Difference between revisions of "Heterosis"

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'''Heterosis''', better known as ''hybrid vigor'', also called ''outbreeding enhancement'', is an observable phenomenon in which a hybrid plant or animal may exhibit greater strength, health or faster rate of growth than its parents. The term often causes controversy, particularly in terms of domestic animals, because it is sometimes believed that all crossbred plants or animals are better than their parents; this is untrue. Rather, when a hybrid is seen to be superior to its parents, this is known as hybrid vigor.
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'''Heterosis''', better known as ''hybrid vigor'', also called ''outbreeding enhancement'', is an observable phenomenon in which hybrid plants or animals may exhibit greater yields, health or faster rate of growth than their inbred parents. A common misconception, particularly in terms of domestic animals, is that all crossbred plants or animals are better than their parents; this is untrue. Rather, when a particular hybrid is seen to be superior to its parents, this is known as hybrid vigor.
  
Offspring inherit characteristics from their parents, usually a mixture of what we humans see as 'good' and 'bad' traits.  ''Inbreeding'' concentrates and reinforces [[gene]]s, good and bad, over time. When offspring pick up only undesirable traits, it is usually as a result of inbreeding.  This is known as ''[[inbreeding depression]]'', and ''outcrossing'', or ''outbreeding'' introduces new genetic elements and can result in heterosis.  However, this is not guaranteed; it may also happen that a hybrid inherits and exhibits the ''worst'' qualities of each of its parents, or is inferior to each; it may even be unfit for survival. This is called ''outbreeding depression.'' Sterility is a common manifestation of this, as in a mule, a hybrid of a donkey and a horse that is always incapable of reproduction.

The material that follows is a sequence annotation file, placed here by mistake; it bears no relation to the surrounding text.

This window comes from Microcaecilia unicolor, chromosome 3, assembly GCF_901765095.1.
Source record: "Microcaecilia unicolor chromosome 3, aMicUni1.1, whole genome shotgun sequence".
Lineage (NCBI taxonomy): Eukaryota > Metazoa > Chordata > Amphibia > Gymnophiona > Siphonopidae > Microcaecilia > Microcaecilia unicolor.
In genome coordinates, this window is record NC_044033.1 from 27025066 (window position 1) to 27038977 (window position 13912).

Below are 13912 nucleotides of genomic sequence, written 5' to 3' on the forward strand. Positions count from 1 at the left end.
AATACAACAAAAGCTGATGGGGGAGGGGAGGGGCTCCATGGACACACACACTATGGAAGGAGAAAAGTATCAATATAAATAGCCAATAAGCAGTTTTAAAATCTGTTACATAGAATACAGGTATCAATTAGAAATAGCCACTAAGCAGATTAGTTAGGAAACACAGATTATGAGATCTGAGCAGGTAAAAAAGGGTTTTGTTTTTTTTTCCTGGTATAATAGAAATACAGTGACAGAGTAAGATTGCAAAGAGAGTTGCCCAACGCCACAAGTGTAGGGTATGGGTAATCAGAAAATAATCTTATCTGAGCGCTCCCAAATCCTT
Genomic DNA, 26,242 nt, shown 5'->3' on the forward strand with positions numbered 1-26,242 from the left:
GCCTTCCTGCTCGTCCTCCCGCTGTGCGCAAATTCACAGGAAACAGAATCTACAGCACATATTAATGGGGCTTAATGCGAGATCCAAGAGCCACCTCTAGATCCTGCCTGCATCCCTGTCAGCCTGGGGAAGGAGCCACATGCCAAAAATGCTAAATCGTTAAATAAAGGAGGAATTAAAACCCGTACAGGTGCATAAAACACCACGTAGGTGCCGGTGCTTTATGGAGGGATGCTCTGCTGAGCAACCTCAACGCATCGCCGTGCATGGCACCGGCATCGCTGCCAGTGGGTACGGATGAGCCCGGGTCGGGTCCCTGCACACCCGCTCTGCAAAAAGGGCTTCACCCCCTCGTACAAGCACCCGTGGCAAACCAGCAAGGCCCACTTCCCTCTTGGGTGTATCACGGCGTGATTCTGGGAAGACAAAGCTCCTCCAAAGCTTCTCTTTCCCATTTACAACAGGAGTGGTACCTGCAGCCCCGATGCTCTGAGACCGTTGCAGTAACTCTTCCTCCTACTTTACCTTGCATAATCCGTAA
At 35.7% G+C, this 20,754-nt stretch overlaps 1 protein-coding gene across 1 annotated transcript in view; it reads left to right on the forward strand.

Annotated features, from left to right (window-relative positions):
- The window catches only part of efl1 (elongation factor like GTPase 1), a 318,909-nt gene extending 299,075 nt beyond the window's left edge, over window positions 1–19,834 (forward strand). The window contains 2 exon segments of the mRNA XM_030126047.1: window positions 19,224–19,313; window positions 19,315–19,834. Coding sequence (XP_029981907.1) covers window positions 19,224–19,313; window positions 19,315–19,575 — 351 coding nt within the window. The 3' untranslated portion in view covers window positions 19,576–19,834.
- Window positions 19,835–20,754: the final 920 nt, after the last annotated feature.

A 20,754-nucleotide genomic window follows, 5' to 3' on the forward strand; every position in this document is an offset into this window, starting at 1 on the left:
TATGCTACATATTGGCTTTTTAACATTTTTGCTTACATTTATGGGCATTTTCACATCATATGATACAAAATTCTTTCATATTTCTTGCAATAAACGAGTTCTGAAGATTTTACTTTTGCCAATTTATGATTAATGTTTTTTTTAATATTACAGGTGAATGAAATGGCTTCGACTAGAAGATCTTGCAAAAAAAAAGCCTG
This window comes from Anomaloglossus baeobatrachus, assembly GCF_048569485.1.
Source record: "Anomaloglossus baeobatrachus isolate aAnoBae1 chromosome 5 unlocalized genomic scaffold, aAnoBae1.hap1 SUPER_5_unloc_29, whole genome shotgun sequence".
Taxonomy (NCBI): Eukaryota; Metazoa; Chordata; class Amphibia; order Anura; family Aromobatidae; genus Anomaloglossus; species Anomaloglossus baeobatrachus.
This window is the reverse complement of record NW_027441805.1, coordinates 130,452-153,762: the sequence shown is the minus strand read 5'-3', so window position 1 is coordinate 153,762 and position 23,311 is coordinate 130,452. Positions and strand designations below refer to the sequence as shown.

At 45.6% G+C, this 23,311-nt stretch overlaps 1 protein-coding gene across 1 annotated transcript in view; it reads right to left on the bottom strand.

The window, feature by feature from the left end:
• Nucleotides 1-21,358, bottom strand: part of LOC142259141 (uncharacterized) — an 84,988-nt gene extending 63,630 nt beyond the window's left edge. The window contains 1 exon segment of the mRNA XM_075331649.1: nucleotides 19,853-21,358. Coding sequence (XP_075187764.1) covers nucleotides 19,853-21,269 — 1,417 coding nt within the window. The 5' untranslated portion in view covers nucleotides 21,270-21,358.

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Offspring inherit characteristics from their parents, usually a mixture of what we humans see as 'good' and 'bad' traits.  ''Inbreeding'' concentrates and reinforces different versions of [[gene]]s, known as [[allele]]s, over time. The fixation of alleles leading to undesirable traits are the most noticeable result of inbreeding.  This is known as ''[[inbreeding depression]]'', and ''outcrossing'', or ''outbreeding'' introduce new allelic variation and can result in heterosis.  However, this is not guaranteed; it may also happen that a hybrid inherits and exhibits the ''worst'' qualities of each of its parents, or is inferior to each; it may even be unfit for survival. This is called ''outbreeding depression.'' Sterility is a common manifestation of this, as in a mule, a hybrid of a donkey and a horse that is always incapable of reproduction.

Latest revision as of 02:59, 29 January 2009

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Heterosis, better known as hybrid vigor, also called outbreeding enhancement, is an observable phenomenon in which hybrid plants or animals may exhibit greater yields, health or faster rate of growth than their inbred parents. A common misconception, particularly in terms of domestic animals, is that all crossbred plants or animals are better than their parents; this is untrue. Rather, when a particular hybrid is seen to be superior to its parents, this is known as hybrid vigor.

Offspring inherit characteristics from their parents, usually a mixture of what we humans see as 'good' and 'bad' traits. Inbreeding concentrates and reinforces different versions of genes, known as alleles, over time. The fixation of alleles leading to undesirable traits are the most noticeable result of inbreeding. This is known as inbreeding depression, and outcrossing, or outbreeding introduce new allelic variation and can result in heterosis. However, this is not guaranteed; it may also happen that a hybrid inherits and exhibits the worst qualities of each of its parents, or is inferior to each; it may even be unfit for survival. This is called outbreeding depression. Sterility is a common manifestation of this, as in a mule, a hybrid of a donkey and a horse that is always incapable of reproduction.